https://www.commondreams.org/news/2022/03/15/100-groups-urge-biden-pardon-human-rights-lawyer-steven-donziger

Amnesty joins debate on Apartheid versus Palestinians but reactions debase struggle against real antisemitism

February 4, 2022

In Newsweek of 3 February 2022 Omar Baddar, Director of the Arab American Institute, published an opinion piece entitled “Amnesty Settles It: It’s Time for U.S. Accountability on Israel”.

Amnesty International, issued on 1 February 2022 an extensive report titled “Israel’s Apartheid against Palestinians: Cruel System of Domination and Crime against Humanity.” As the report documents, “Israel has imposed a system of oppression and domination over Palestinians wherever it exercises control over the enjoyment of their right.” The report further found that Israel’s policies are part of a “systematic as well as widespread attack directed against the Palestinian population, and that the inhuman or inhumane acts committed within the context of this attack have been committed with the intention to maintain this system and amount to the crime against humanity of apartheid.

In recent years, some leading Israeli human rights organizations have started using the word apartheid to describe their government’s systems of oppression. Last year, Human Rights Watch, one of the best-known American human rights organization, similarly accused Israel of apartheid. Amnesty International following suit this week has solidified the human rights community’s emerging consensus on Israeli apartheid. See: https://humanrightsdefenders.blog/2021/01/18/israel-and-apartheid-israeli-human-rights-group-stirs-debate/ and https://humanrightsdefenders.blog/2021/07/09/israel-and-the-international-crime-of-apartheid-a-response-by-human-rights-watch-worth-studying-in-full/

Omar Baddar, states: The most important consequence of this consensus is that it lays to rest the false but popular notion of an “Israeli-Palestinian conflict” between two equal sides. The new consensus instead frames the issue more accurately as a struggle between an oppressor and an oppressed people. In the same way that Apartheid in South Africa and Jim Crow segregation in the American South denied people the ability to live in freedom with their full rights simply because of who they are, Israel also denies freedom to Palestinians and many basic rights to Palestinians just because they are Palestinians.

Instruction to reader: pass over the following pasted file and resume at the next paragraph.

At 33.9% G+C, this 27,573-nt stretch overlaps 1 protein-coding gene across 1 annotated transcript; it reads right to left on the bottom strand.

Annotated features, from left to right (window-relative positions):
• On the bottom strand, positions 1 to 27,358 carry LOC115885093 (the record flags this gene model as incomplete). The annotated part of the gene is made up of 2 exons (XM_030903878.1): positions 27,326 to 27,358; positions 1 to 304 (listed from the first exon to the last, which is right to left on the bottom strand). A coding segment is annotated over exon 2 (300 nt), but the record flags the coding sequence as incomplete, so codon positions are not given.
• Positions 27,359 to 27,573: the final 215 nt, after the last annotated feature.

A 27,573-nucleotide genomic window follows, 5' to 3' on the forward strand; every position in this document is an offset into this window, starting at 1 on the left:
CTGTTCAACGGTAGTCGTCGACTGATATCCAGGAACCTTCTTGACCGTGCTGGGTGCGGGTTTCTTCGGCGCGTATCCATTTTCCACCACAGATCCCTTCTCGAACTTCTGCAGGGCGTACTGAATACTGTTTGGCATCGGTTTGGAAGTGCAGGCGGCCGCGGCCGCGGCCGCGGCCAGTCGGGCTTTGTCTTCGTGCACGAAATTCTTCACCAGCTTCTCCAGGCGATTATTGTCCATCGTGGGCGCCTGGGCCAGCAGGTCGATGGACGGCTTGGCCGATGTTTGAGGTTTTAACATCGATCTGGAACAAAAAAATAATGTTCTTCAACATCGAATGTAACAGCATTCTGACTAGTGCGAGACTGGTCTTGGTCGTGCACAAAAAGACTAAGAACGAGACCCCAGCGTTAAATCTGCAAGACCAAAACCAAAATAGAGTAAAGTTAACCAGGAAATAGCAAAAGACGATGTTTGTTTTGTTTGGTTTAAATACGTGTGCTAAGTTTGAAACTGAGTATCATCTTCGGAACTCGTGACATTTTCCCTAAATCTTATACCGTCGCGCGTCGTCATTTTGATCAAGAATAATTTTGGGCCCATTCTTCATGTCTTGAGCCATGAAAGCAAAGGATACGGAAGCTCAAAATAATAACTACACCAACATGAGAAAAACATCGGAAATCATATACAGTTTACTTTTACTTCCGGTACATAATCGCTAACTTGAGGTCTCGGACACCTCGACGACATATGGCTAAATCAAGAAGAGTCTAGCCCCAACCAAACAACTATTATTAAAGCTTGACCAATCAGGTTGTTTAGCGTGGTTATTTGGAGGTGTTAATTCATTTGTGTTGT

Like the Human Rights Watch report before it, what’s remarkable about the new Amnesty report is how extensive and detailed it is. Amnesty did its due diligence and made sure that its central claims are backed by a mountain of evidence, meticulously documenting unlawful killings, forced displacement and systemic discrimination on a massive scale. Unsurprisingly, the devastating and irreproachable nature of this report triggered a meltdown among Israel’s apologists. See for this also: https://yubanet.com/world/human-rights-organizations-from-israel-condemn-vicious-attacks-on-amnesty-international/

Unable to argue with the substance of the Amnesty report, pro-Israel groups have resorted either to blindly asserting—as AIPAC did—that Amnesty was lying, or baselessly claiming—as the ADL did—that the report would spark antisemitic attacks. The latter is nothing short of a cynical weaponization of antisemitism—which, in fact, is a serious and rising scourge in America and across the world—unscrupulously exploited in order to silence criticism of Israeli government policy.